Border Officials Let Millions Enter U.S. Without Proper ID
DECEMBER 21, 2010
While the Obama Administration is busy controlling the American diet and bringing “environmental justice” to the inner city, it’s failing miserably to protect the nation from terrorists by allowing millions of travelers to enter the U.S. without proper identification.
For more than a year and a half, the Homeland Security agency charged with safeguarding the country’s borders has blown off a crucial measure that requires all travelers to provide a passport or secure identification before entering the United States. The security rule, known as the Western Hemisphere Travel Initiative, was implemented at the recommendation of the 9/11 Commission to protect the U.S. from another terrorist attack.
As of June 2009 all American, Canadian, Mexican and Bermudian citizens must provide a passport or other secure identification that establishes the traveler’s nationality and identity before entering the U.S. More than 18 months later, U.S. Customs and Border Protection (CBP) officers are not enforcing the law, which was passed by Congress in 2004 as part of the Intelligence Reform and Terrorism Prevention Act.
In the first eight months after the law took effect, 2.3 million travelers failed to provide proper paperwork at U.S. land ports of entry, according to a Homeland Security Inspector General report made public this week. It turns out that CBP, which claims to protect the American public against terrorists and the instruments of terror, never really intended to enforce the law even though it’s received $365 million in the last two years to do it.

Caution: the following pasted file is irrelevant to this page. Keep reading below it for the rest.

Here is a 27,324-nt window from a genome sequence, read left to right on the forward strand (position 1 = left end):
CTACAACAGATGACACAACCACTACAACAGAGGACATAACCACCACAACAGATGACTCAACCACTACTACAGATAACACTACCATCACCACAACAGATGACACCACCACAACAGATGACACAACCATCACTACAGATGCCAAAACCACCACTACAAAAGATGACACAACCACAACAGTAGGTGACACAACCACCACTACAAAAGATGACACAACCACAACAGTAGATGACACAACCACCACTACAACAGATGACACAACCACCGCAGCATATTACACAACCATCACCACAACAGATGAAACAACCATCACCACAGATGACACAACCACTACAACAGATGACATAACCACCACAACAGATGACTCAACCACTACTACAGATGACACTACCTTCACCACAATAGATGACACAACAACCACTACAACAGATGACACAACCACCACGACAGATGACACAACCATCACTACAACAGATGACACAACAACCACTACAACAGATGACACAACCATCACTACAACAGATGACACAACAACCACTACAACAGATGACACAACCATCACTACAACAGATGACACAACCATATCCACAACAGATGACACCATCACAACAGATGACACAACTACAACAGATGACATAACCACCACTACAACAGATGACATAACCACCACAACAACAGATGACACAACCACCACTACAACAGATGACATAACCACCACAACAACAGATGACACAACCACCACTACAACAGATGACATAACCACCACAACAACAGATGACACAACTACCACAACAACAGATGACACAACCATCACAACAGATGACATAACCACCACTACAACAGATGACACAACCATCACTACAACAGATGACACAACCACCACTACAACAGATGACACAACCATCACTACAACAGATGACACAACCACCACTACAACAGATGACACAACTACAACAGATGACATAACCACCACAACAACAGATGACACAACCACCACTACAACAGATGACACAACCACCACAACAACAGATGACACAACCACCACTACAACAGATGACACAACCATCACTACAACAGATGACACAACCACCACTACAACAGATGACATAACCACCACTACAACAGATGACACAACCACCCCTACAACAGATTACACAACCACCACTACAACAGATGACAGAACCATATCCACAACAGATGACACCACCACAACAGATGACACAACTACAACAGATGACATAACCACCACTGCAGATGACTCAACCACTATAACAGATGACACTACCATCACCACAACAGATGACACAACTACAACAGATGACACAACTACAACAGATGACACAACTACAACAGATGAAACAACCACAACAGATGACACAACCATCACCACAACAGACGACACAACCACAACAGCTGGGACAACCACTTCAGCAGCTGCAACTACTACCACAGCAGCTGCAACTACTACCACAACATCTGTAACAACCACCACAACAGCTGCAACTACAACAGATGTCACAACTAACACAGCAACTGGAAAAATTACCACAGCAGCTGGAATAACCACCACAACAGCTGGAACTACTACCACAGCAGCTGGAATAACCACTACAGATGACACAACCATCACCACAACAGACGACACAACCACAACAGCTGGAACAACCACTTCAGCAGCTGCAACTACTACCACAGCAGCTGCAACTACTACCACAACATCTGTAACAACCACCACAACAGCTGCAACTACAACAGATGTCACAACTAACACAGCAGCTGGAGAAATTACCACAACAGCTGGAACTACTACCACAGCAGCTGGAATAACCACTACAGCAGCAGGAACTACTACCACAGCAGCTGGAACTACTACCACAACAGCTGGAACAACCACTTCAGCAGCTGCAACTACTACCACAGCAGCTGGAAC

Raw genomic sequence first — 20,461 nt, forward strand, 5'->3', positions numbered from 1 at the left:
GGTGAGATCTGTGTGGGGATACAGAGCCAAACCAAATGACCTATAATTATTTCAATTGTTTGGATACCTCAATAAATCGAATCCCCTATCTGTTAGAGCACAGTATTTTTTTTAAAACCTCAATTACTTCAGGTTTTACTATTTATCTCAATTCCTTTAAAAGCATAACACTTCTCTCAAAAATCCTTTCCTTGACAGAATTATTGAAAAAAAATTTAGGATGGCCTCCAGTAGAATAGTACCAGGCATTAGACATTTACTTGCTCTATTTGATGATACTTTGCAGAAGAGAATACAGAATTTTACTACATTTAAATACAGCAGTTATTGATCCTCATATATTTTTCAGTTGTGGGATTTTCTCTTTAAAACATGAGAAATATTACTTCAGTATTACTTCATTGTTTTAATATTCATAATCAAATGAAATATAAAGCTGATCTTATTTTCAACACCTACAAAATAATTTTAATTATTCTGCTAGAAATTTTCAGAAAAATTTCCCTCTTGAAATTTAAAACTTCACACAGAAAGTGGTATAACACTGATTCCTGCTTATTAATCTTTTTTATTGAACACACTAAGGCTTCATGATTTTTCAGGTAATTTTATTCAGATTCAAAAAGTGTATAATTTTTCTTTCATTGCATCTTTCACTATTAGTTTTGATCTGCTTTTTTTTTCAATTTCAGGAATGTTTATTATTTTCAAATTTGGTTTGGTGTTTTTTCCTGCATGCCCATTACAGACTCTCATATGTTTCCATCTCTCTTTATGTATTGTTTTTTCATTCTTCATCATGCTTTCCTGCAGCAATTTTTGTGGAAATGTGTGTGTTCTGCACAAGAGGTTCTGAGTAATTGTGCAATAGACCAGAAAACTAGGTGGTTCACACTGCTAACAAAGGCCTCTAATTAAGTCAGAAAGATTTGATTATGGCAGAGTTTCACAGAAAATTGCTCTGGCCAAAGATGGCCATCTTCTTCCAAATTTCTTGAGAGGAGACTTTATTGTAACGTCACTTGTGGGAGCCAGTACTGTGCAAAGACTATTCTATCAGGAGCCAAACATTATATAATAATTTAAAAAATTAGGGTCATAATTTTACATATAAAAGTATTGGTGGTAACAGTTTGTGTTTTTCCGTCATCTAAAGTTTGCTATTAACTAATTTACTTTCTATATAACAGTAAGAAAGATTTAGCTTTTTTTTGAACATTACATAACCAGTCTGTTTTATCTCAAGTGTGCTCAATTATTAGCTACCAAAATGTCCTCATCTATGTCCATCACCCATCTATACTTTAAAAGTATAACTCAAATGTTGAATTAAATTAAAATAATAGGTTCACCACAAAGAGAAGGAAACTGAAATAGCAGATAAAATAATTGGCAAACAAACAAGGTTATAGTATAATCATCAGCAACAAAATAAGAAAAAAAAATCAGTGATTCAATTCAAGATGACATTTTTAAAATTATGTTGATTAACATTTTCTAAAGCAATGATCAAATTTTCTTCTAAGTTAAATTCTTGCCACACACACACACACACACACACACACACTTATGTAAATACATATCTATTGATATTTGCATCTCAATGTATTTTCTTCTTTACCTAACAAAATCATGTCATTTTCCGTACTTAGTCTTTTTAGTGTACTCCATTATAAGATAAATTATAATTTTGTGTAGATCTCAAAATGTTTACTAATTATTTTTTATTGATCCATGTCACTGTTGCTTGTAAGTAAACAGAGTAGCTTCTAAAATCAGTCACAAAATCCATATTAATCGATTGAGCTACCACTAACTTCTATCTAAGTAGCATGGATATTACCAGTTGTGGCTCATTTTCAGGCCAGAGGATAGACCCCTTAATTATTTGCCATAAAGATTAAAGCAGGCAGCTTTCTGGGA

CBP internal policy divulged by auditors only requires travelers who provide “improper paperwork” multiple times to undergo added inspection. In fact the agency has not yet finalized the operating procedures its officers will use to verify the identity and citizenship of noncompliant travelers, according to the Homeland Security Inspector General. CPB officials claim that “other priorities” have precluded them from completing the operating procedures.
Checkpoints in Texas have the country’s lowest compliance rate, with more than 1.1 million people—one out of ten—arriving without proper identification.
Investigators state the obvious by writing that, until the document requirement is fully enforced, CPB, also known as “America’s frontline”, continues to “incur risk” that travelers falsely claiming to be citizens of the four countries will be admitted into the U.S. CBP officials say they are “evaluating methods” to enforce the security measure though they expressed concern about scrutinizing the “legitimate” traveler who is “uninformed, forgetful or impoverished.”
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